National Preparedness Month is an important chance for all of us to come together as families and communities to consider how we can better protect ourselves and others in the event of a sudden emergency. In observance of this month, SelectCare Home Care Services has dedicated all of our September blogs to different aspects of emergency preparation.
This week, we will review the emergency situations most commonly faced by New Yorkers and advice on how to overcome these hazards.
New Yorkers know that there is no such thing as a “normal” day in the city. Whether it be visiting dignitaries or film shoots clogging traffic or subway delays stranding you in a hot train car, we all know to expect the unexpected.
Fortunately, while our day-to-day lives can be unpredictable, we as a city actually have a very clear understanding of the large-scale emergency events we might need to overcome throughout the year. With that in mind, we will review the four most common emergency events in NYC and what you need to know in order to be prepared.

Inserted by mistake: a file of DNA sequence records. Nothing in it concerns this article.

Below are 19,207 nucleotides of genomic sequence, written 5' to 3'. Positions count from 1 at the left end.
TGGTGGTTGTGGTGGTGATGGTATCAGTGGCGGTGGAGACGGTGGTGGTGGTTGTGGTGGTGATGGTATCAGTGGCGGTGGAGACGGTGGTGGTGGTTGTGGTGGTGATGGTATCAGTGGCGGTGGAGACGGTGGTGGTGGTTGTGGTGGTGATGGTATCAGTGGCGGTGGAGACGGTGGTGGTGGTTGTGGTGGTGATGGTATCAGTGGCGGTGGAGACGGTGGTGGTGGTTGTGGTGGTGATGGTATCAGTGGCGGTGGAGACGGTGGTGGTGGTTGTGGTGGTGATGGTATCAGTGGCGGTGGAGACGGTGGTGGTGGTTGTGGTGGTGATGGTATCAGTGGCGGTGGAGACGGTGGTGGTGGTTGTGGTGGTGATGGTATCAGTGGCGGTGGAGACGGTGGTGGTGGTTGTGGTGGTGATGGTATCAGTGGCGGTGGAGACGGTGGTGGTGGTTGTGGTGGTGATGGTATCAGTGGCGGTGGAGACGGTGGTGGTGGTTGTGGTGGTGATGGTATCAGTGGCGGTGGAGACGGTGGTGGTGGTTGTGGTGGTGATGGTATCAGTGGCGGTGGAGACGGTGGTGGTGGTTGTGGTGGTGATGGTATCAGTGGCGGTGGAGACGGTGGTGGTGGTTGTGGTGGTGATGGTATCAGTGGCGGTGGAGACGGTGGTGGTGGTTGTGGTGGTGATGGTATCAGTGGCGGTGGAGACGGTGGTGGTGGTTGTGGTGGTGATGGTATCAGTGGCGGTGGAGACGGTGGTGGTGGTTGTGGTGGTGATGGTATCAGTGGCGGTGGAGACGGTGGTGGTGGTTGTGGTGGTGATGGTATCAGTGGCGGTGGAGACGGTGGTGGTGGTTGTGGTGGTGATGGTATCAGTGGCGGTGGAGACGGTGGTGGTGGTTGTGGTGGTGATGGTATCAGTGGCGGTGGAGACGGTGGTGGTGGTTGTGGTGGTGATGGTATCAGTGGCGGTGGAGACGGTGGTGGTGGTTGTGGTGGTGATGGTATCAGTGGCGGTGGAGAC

For a comprehensive, big-picture look at these hazards and more, the following NYC Office of Emergency Management and FEMA-sourced document is a great resource.
Hurricanes and Coastal Storms
Hurricanes, Nor’easters, and Tropical Cyclones all vary slightly in terms of intensity and size, but all involve high-speed winds, heavy precipitation, and storm surges that can lead to inland flooding. New York City is particularly hard-hit by these storms because the coasts of New York and New Jersey meet at a right angles, concentrating the force of the storm.
To prepare yourself for this hazard, you need two key pieces of information